The combination of natural resources and environmental conditions where organisms can reproduce and survive defines a species´ suitable habitat (Morrison et al. 1992). Habitat loss, through anthropogenic activities, affects the reproduction and survival of some species, impacting the diversity of ecosystems. The worldwide vertebrate populations declined by one-third between 1970 and 2006, the Tropics being the most affected ecosystem (CBD 2020). Estimations suggest that 24% of all mammals at extinction risk are mainly due to modifying habitats caused by human activities (PBD 2001). Within mammals, felids are indicators of the conservation status of an ecosystem (Boitani 2001). Most species of felids are susceptible to alterations in their habitat, particularly to changes triggered by anthropogenic activities (Cramer and Portier 2001; Ordiz et al. 2021), for example, roads (Basille et al. 2013) and habitat loss and fragmentation (Zanin et al. 2015). Thus, by protecting felids, other species habiting the same areas would benefit, maintaining the ecological integrity of these areas (Scognamillo et al. 2003; Ripple et al. 2014).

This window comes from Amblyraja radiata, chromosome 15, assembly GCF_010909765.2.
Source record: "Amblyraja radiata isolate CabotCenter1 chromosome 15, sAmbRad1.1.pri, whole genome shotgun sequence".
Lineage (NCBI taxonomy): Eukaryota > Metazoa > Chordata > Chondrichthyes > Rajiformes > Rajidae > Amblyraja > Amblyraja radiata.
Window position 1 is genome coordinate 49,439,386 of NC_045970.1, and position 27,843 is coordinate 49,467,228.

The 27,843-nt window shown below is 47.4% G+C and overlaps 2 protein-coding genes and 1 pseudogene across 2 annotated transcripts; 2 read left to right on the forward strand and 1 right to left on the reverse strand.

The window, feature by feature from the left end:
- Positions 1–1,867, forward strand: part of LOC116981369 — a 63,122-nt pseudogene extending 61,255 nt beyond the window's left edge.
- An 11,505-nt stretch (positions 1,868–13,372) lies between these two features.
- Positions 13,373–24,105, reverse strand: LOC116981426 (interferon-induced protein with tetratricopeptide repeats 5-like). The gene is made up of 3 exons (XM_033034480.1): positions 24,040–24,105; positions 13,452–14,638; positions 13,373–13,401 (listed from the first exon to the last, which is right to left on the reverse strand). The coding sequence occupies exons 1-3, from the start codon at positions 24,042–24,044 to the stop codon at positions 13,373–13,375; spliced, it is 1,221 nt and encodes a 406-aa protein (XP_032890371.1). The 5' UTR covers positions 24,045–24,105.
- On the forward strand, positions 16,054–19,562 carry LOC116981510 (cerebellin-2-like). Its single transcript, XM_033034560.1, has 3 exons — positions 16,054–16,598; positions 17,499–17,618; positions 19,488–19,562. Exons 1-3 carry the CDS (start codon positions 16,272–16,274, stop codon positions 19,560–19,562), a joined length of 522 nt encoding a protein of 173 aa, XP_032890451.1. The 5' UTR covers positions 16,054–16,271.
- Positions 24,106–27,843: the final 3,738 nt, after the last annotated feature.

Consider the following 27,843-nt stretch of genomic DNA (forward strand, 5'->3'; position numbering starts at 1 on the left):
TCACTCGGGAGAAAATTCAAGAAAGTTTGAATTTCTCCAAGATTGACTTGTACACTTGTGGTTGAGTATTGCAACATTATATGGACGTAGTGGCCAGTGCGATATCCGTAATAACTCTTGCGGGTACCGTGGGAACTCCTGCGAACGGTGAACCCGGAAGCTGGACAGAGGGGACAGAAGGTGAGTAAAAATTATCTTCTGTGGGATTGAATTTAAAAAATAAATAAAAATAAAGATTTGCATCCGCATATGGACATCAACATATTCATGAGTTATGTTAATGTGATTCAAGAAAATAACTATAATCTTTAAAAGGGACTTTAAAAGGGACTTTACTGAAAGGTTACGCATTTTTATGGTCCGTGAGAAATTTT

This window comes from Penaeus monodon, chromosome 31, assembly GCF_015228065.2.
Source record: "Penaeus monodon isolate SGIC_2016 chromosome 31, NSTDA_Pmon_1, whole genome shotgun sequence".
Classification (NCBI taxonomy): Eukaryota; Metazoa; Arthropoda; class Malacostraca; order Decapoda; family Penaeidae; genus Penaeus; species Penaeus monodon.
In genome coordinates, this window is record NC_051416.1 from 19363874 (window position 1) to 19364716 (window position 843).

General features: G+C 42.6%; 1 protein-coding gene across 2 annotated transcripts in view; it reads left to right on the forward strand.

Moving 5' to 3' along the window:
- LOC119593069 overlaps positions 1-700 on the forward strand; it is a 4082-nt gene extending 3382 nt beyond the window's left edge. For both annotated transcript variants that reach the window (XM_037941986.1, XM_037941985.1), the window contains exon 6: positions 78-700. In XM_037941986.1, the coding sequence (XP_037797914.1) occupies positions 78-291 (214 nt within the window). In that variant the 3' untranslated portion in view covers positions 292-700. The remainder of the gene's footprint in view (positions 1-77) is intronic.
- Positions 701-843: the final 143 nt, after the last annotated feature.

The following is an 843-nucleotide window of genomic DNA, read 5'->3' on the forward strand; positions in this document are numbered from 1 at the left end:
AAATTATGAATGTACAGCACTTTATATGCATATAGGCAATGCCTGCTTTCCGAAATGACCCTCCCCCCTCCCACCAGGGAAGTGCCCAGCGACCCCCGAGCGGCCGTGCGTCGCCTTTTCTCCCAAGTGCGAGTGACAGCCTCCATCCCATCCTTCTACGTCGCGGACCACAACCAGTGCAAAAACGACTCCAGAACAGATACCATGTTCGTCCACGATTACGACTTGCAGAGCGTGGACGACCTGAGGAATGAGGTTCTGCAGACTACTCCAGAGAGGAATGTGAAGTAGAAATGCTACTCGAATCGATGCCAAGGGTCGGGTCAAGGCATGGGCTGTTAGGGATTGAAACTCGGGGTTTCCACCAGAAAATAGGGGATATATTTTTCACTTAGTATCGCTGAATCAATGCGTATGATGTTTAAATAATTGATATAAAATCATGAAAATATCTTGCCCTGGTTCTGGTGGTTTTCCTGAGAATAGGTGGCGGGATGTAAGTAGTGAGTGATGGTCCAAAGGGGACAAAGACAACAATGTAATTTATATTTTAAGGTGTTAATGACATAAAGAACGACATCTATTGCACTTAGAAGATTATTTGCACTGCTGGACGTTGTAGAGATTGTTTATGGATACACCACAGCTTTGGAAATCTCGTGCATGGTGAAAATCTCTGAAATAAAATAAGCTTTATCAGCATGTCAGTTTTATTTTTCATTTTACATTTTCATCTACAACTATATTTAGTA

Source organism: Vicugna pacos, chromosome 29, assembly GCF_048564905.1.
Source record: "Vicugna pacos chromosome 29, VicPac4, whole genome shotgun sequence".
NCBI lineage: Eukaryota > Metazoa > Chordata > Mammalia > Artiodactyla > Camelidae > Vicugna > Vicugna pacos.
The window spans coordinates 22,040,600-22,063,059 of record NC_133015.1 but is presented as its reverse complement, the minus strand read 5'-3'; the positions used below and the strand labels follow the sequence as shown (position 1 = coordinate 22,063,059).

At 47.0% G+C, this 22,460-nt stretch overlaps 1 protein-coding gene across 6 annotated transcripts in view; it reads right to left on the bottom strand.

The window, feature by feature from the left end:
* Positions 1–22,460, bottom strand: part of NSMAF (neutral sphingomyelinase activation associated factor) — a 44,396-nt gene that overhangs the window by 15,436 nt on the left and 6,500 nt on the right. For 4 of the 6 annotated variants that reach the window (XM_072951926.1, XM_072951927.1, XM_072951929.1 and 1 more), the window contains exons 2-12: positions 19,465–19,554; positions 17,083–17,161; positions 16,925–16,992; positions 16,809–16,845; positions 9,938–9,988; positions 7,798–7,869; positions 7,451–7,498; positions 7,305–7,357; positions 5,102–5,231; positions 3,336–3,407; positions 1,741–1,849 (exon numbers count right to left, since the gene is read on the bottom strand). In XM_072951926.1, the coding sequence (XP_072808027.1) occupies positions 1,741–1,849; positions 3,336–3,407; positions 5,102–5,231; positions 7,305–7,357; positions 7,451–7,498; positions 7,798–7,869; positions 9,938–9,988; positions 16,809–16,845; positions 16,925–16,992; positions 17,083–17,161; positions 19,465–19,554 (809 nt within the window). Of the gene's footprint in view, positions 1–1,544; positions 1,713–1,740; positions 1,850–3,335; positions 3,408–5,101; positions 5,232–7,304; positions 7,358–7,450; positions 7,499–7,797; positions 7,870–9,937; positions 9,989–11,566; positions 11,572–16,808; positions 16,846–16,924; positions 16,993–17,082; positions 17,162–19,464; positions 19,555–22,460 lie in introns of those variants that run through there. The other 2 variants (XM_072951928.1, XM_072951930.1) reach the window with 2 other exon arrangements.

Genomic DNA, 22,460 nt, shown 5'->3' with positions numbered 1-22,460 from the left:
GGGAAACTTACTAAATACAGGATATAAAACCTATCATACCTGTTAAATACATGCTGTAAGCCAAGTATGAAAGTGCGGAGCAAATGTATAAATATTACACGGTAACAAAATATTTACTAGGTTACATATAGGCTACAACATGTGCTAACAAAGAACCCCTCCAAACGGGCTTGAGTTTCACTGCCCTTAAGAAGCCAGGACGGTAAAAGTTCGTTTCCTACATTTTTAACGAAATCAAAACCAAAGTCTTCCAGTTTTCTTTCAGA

In Mexico, there are six species of felids (Puma, Puma concolor; Jaguarundi, Herpailurus yagouaroundi; Bobcat, Lynx rufus; Ocelot, Leopardus pardalis; Jaguar, Panthera onca; and Margays, Leopardus wiedii). Particularly, Pumas, Bobcats and Margays have been little studied. Studies of habitat use and abundance in pumas stand out (Lira and Naranjo 2003; Estrada 2008; Monroy et al. 2009; Rodríguez-Soto et al. 2013; Prude and Cain 2021), in Bobcats (Monroy-Vilchis and Velázquez 2002; Burton et al. 2003; Elizalde et al. 2012; Espinosa-Flores and López-González 2017; Flores-Morales et al. 2019; Lavariega et al. 2022) and in Margays (Carvajal et al. 2012; Pérez-Irineo et al. 2017). All six species of felids that live in Mexico have been recorded in areas protected by indigenous communities, mainly in the Mexican tropics (Briones-Salas et al. 2016).